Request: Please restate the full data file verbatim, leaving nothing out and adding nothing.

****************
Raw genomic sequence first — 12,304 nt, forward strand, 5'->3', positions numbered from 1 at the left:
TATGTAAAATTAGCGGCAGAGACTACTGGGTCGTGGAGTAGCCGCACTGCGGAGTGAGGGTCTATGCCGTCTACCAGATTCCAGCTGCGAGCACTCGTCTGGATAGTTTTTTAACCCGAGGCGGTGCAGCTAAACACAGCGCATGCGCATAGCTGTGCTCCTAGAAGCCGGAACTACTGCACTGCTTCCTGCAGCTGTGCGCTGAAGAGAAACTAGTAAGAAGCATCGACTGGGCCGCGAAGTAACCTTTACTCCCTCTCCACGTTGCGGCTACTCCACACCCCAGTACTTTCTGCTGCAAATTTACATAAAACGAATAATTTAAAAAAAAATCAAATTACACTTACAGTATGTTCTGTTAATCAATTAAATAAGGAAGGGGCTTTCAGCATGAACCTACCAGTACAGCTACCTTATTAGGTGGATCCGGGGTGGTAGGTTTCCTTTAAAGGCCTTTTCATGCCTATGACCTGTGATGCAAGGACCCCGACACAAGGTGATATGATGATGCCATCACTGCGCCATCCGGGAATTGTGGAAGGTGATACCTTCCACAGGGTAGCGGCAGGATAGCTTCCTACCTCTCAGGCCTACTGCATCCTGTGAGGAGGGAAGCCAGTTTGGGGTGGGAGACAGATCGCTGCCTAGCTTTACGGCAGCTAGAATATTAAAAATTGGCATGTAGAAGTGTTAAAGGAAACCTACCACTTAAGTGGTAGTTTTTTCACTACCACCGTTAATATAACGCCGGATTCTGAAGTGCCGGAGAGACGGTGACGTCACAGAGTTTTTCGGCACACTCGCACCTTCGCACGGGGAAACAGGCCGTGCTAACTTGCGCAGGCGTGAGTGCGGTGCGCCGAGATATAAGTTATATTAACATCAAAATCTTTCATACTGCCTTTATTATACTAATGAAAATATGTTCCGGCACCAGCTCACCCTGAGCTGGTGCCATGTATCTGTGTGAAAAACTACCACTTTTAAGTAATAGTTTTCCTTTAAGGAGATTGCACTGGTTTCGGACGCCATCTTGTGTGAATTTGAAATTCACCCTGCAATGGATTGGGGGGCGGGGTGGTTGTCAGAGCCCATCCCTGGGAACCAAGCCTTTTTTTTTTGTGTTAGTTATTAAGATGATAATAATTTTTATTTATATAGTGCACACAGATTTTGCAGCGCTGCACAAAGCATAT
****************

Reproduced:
Raw genomic sequence first — 12,304 nt, forward strand, 5'->3', positions numbered from 1 at the left:
TATGTAAAATTAGCGGCAGAGACTACTGGGTCGTGGAGTAGCCGCACTGCGGAGTGAGGGTCTATGCCGTCTACCAGATTCCAGCTGCGAGCACTCGTCTGGATAGTTTTTTAACCCGAGGCGGTGCAGCTAAACACAGCGCATGCGCATAGCTGTGCTCCTAGAAGCCGGAACTACTGCACTGCTTCCTGCAGCTGTGCGCTGAAGAGAAACTAGTAAGAAGCATCGACTGGGCCGCGAAGTAACCTTTACTCCCTCTCCACGTTGCGGCTACTCCACACCCCAGTACTTTCTGCTGCAAATTTACATAAAACGAATAATTTAAAAAAAAATCAAATTACACTTACAGTATGTTCTGTTAATCAATTAAATAAGGAAGGGGCTTTCAGCATGAACCTACCAGTACAGCTACCTTATTAGGTGGATCCGGGGTGGTAGGTTTCCTTTAAAGGCCTTTTCATGCCTATGACCTGTGATGCAAGGACCCCGACACAAGGTGATATGATGATGCCATCACTGCGCCATCCGGGAATTGTGGAAGGTGATACCTTCCACAGGGTAGCGGCAGGATAGCTTCCTACCTCTCAGGCCTACTGCATCCTGTGAGGAGGGAAGCCAGTTTGGGGTGGGAGACAGATCGCTGCCTAGCTTTACGGCAGCTAGAATATTAAAAATTGGCATGTAGAAGTGTTAAAGGAAACCTACCACTTAAGTGGTAGTTTTTTCACTACCACCGTTAATATAACGCCGGATTCTGAAGTGCCGGAGAGACGGTGACGTCACAGAGTTTTTCGGCACACTCGCACCTTCGCACGGGGAAACAGGCCGTGCTAACTTGCGCAGGCGTGAGTGCGGTGCGCCGAGATATAAGTTATATTAACATCAAAATCTTTCATACTGCCTTTATTATACTAATGAAAATATGTTCCGGCACCAGCTCACCCTGAGCTGGTGCCATGTATCTGTGTGAAAAACTACCACTTTTAAGTAATAGTTTTCCTTTAAGGAGATTGCACTGGTTTCGGACGCCATCTTGTGTGAATTTGAAATTCACCCTGCAATGGATTGGGGGGCGGGGTGGTTGTCAGAGCCCATCCCTGGGAACCAAGCCTTTTTTTTTTGTGTTAGTTATTAAGATGATAATAATTTTTATTTATATAGTGCACACAGATTTTGCAGCGCTGCACAAAGCATAT